Rate increases and colder weather mean many people in Ottawa are seeing higher hydro bills, in some cases up to $100 more per month, and the Ontario government says these higher rates are here to stay.

Last summer, Chaplin Heron moved into this small two-bedroom townhouse in Ottawa's Hunt Club area. "My last bill is $459.99, and this is without a winter. So we're going to see what will happen," he said.

tp-ott-hydro-ryan-smith

Stephany Ryan-Smith said her family's last hydro bill was $743.03 for 61 days. ((CBC))

Heron's home is heated with electric baseboards, and that could mean some hefty hydro bills this winter.

But he isn't alone. Over the past six months, electricity charges have jumped by about eight per cent. Add on another eight per cent for the new harmonized sales tax, and many homeowners are now reporting monthly hydro costs of $200 or more.

A hot summer meant air conditioners were on full blast in many homes, and in October Ontario's Energy Minister Brad Duguid gave customers a slight break of less than $3 per month. But with cold weather ahead, he said higher rates are here to stay.

"We still need to make important investments in our infrastructure to ensure we have a reliable system … because we have to make sure we have enough supply to meet the demand, and there's always a cost to that," Duguid said, adding the province has been subsidizing hydro costs for years.

That cost is now being transferred to people like Ottawa homeowner Kevin Kinsella.

"Wow, $379 for 60 days," Kinsella exclaimed.

For Kinsella, who has a disability and lives on a fixed income, this latest hydro bill means he's had to cut down on food.

"We're moving from 10 per cent to 25 per cent of my income being paid for hydro, and that's a huge jump."

It could soon become even tougher to pay those bills. Over the next year, Ontario is moving to a billing system based on time-of-day use.  That means, unless your electricity consumption is during the night, your bill could go up yet again.

Making changes

Stephany Ryan-Smith said her family makes sure to turn power bars off and to leave not a single, energy-efficient, light bulb on unnecessarily. But so far it's made little difference, the Ottawa mother said.

Her hydro bills are now among the most expensive and most stressful.

"You get the threatening letter a couple of weeks after not paying the hydro," Ryan-Smith said.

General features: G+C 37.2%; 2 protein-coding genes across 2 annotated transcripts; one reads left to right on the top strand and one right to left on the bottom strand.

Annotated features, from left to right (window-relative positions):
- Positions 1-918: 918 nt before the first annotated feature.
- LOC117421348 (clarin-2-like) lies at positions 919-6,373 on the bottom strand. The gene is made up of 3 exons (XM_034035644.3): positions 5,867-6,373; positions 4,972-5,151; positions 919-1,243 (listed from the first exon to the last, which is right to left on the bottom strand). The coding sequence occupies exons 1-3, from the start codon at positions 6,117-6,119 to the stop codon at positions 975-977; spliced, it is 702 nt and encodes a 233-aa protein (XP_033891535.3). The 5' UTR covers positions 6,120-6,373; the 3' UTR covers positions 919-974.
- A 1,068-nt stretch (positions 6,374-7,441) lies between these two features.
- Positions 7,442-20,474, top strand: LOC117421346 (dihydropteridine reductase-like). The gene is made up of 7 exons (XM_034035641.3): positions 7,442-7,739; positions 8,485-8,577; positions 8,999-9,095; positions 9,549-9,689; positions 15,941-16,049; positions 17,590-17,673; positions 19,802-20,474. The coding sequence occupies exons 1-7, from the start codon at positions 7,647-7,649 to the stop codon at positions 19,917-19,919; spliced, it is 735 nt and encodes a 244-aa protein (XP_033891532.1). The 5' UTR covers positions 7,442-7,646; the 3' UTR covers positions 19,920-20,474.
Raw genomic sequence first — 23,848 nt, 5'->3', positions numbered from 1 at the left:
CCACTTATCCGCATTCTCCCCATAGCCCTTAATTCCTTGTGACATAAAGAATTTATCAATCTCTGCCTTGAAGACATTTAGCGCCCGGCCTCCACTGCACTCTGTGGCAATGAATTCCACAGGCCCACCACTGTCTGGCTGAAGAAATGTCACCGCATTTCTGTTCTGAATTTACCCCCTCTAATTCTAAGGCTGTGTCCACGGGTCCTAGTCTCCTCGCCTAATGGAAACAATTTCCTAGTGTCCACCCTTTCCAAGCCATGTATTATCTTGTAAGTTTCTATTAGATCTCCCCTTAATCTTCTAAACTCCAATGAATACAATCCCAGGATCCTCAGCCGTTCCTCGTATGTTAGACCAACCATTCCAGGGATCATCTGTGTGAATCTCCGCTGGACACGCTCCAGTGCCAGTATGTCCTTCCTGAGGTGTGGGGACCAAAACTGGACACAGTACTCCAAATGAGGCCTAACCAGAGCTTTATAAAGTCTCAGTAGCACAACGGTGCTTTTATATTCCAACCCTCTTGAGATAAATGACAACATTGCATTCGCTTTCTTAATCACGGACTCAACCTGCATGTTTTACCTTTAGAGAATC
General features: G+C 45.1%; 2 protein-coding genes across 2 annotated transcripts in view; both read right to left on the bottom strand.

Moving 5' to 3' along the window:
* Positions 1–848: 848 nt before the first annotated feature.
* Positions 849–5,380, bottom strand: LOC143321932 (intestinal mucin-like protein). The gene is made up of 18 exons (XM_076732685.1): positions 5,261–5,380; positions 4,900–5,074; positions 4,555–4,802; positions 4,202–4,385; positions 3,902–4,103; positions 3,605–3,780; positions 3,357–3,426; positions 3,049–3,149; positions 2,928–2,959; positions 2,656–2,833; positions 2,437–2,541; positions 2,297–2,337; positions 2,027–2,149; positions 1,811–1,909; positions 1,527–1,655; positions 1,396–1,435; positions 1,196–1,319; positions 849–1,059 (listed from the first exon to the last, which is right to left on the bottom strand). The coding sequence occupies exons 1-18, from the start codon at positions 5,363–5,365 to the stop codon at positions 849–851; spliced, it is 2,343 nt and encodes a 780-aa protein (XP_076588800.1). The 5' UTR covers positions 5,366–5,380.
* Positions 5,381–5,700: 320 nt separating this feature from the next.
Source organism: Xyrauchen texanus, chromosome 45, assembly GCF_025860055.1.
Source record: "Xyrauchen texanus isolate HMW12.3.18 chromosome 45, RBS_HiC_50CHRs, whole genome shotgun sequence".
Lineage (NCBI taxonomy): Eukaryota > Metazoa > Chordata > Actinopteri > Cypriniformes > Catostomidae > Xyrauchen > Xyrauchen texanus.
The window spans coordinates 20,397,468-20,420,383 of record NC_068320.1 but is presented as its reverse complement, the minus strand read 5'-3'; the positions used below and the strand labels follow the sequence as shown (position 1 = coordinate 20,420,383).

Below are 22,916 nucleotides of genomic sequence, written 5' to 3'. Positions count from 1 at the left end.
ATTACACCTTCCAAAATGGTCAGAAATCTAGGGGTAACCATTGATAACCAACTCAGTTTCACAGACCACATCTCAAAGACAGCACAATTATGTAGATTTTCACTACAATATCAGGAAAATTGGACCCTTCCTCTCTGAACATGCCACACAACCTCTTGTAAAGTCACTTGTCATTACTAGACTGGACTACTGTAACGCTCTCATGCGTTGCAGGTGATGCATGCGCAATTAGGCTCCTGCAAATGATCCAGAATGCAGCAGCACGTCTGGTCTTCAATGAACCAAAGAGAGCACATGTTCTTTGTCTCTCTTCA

"So you have to pay them and then you split the payment for the other bills and spread out the payments as much as you can." 

She's worried her bills could go up even higher as time-of-use rates are introduced over the next year. Hydro customers will pay more during peak hours, but less if you do household chores such as laundry and dishwashing between 9 p.m. and 7 a.m. on weekdays.

Energy use expert Jonathan Ham, of Green Home Inspections, visited Ryan-Smith's house with CBC. He recommended Ryan-Smith consider replacing her oil furnace with a natural gas unit and investing in a more efficient fan to push hot air through the house.

tp-ott-hydro-kinsella

Kevin Kinsella said the jump in hydro rates means he now spends 25 per cent of his income on electricity. ((CBC))

Ham praised Ryan-Smith for connecting her electronics to a power bar.

"Stand-by power is when you have any electronic device plugged into the wall — even if you turn it off it still uses electricity," Ham said.

"The way to stop the phantom power is to unplug the device or plug it into a power bar … and turn the power bar off," Ham said.

But there's no silver-bullet solution, Ham cautioned.

"When we do heating audits, so much of the heating audit is you change your windows, add more insulation, you make changes to the house and you can live the same lifestyle," he said.

"With electricity it’s more lifestyle than actually making changes in the appliances."

Infrastructure problems plague co-op

Residents living in the Quarry Co-op in Ottawa's south end said the building’s outdated heating system is leading to sky-high hydro bills.

Jennie Normand moved into the co-op townhouse to save money on rent, but said winter bills cost her as much as $500.

Property manager Deana Sherif said all 244 units in the complex are heated with electric baseboards, and its hot water heaters are also electric. It was financially viable when the co-op was built in the 1970s, but now the major appliances are doubling and tripling hydro costs. She knows it’s hurting her tenants.

"It was nearly impossible last year, and now they're really feeling the crunch," Sherif said.

Sherif wants to retrofit the townhouses with natural gas furnaces and water heaters, but that would require extensive work on the building's duct system — something that could cost $10,000 per unit. Sherif said the co-op cannot afford to pay for the conversion, and there are no government grants available.

Normand said she plans to turn the heat down as much as possible this winter, while Sherif is hoping the province might start a program  in the new year to help make buildings such as the co-op more efficient.